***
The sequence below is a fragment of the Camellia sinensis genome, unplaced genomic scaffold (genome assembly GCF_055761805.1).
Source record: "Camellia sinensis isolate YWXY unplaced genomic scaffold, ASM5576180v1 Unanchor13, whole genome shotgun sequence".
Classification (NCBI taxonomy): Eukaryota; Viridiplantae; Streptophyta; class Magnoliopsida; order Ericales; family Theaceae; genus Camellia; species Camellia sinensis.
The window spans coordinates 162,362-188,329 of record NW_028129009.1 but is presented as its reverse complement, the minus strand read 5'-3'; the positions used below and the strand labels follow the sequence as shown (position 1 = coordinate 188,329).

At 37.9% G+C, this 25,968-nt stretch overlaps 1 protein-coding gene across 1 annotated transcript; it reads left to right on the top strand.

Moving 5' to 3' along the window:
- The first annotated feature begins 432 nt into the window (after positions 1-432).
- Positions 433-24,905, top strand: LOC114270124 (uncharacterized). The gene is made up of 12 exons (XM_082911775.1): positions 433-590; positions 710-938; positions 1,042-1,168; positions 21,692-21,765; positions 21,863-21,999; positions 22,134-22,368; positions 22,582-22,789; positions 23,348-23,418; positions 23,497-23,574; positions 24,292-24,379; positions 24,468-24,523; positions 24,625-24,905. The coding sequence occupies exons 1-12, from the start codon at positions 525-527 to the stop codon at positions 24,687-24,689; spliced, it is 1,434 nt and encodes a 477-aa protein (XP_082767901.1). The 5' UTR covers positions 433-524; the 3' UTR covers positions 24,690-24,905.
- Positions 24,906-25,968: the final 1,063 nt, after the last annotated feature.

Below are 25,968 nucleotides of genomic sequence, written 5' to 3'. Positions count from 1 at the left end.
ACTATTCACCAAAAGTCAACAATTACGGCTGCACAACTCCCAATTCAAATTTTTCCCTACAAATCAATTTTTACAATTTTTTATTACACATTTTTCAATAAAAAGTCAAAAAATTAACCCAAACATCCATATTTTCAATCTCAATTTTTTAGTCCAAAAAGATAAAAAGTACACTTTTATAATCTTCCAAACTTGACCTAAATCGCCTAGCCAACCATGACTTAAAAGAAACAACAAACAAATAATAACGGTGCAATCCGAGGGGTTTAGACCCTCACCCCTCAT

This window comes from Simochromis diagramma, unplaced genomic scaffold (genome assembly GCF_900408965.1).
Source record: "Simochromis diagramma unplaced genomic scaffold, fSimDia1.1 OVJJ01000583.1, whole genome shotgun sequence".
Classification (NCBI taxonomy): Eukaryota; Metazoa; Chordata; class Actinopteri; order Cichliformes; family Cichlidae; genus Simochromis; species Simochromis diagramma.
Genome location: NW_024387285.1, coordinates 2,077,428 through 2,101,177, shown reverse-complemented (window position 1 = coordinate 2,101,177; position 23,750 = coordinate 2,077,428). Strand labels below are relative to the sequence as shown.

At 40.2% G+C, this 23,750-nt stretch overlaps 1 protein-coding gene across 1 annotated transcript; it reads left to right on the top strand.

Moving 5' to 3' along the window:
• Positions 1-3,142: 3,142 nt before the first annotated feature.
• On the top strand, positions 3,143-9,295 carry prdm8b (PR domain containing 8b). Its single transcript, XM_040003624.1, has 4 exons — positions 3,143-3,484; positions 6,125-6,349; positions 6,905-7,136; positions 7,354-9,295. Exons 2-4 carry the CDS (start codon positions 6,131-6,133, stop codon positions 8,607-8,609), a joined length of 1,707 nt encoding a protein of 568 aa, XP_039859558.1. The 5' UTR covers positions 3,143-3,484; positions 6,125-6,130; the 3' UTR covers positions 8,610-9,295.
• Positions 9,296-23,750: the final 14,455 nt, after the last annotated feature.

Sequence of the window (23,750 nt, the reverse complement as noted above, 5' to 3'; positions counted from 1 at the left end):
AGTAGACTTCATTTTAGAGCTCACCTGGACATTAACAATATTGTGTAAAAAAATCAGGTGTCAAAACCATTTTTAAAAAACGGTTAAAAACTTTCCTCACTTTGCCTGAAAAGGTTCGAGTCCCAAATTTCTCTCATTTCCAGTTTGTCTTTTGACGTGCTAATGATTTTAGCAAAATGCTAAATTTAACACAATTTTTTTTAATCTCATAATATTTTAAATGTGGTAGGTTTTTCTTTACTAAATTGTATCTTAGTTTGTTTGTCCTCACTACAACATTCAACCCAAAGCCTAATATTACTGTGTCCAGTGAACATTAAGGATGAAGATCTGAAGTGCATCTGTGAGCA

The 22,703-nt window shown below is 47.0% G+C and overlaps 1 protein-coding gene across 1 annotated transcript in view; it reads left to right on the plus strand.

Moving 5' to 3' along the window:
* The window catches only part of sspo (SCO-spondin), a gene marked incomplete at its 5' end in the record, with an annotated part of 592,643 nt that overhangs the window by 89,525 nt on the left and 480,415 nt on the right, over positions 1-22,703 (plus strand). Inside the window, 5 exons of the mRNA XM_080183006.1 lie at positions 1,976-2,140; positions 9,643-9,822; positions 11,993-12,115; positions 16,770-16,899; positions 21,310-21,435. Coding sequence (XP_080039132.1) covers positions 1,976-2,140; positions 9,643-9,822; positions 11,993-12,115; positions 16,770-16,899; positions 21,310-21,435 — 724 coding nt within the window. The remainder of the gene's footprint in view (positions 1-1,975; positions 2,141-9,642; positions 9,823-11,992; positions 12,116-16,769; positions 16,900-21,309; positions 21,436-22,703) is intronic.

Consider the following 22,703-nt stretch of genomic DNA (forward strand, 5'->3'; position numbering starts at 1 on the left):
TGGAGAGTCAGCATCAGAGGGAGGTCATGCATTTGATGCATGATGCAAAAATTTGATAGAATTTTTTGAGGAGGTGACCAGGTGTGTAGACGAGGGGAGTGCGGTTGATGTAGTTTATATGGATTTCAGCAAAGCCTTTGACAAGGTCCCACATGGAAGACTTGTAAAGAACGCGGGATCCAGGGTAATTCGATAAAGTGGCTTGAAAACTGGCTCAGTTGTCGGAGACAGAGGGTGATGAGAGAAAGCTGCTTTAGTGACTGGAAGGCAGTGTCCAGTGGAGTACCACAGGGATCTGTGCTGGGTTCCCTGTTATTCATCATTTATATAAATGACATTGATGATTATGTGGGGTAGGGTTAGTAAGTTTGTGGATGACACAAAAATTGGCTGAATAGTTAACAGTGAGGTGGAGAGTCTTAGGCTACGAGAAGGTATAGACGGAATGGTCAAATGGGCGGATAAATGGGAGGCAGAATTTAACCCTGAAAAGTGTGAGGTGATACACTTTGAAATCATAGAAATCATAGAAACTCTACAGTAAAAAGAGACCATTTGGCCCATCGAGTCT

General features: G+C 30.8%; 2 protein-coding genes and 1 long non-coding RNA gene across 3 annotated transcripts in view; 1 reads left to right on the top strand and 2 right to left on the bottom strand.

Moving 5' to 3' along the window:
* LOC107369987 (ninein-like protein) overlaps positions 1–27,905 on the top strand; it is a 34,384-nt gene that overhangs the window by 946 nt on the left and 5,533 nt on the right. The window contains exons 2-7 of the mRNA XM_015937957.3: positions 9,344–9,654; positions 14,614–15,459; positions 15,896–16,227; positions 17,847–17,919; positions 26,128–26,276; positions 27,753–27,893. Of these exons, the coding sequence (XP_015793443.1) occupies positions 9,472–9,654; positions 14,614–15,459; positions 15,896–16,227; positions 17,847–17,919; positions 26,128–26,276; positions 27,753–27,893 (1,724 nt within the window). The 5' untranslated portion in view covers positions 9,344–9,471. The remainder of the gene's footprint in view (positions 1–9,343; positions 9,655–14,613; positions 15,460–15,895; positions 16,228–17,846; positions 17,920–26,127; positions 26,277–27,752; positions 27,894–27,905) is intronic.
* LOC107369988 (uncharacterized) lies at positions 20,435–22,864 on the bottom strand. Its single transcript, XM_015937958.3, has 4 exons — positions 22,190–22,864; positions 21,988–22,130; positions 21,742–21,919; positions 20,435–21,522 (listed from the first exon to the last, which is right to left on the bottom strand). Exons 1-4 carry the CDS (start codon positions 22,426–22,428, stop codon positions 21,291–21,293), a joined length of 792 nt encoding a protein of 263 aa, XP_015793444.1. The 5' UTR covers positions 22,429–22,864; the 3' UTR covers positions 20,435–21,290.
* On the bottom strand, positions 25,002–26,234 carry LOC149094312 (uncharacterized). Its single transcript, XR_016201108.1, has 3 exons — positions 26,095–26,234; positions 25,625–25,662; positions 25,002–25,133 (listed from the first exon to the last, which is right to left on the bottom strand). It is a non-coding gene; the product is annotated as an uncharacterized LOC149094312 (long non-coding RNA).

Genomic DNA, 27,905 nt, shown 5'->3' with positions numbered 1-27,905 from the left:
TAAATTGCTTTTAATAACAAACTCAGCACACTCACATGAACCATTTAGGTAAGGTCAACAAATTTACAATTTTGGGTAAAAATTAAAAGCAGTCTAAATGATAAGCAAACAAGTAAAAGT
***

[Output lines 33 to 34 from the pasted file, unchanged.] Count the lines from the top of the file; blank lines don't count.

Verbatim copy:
Genomic DNA, 27,905 nt, shown 5'->3' with positions numbered 1-27,905 from the left:
TAAATTGCTTTTAATAACAAACTCAGCACACTCACATGAACCATTTAGGTAAGGTCAACAAATTTACAATTTTGGGTAAAAATTAAAAGCAGTCTAAATGATAAGCAAACAAGTAAAAGT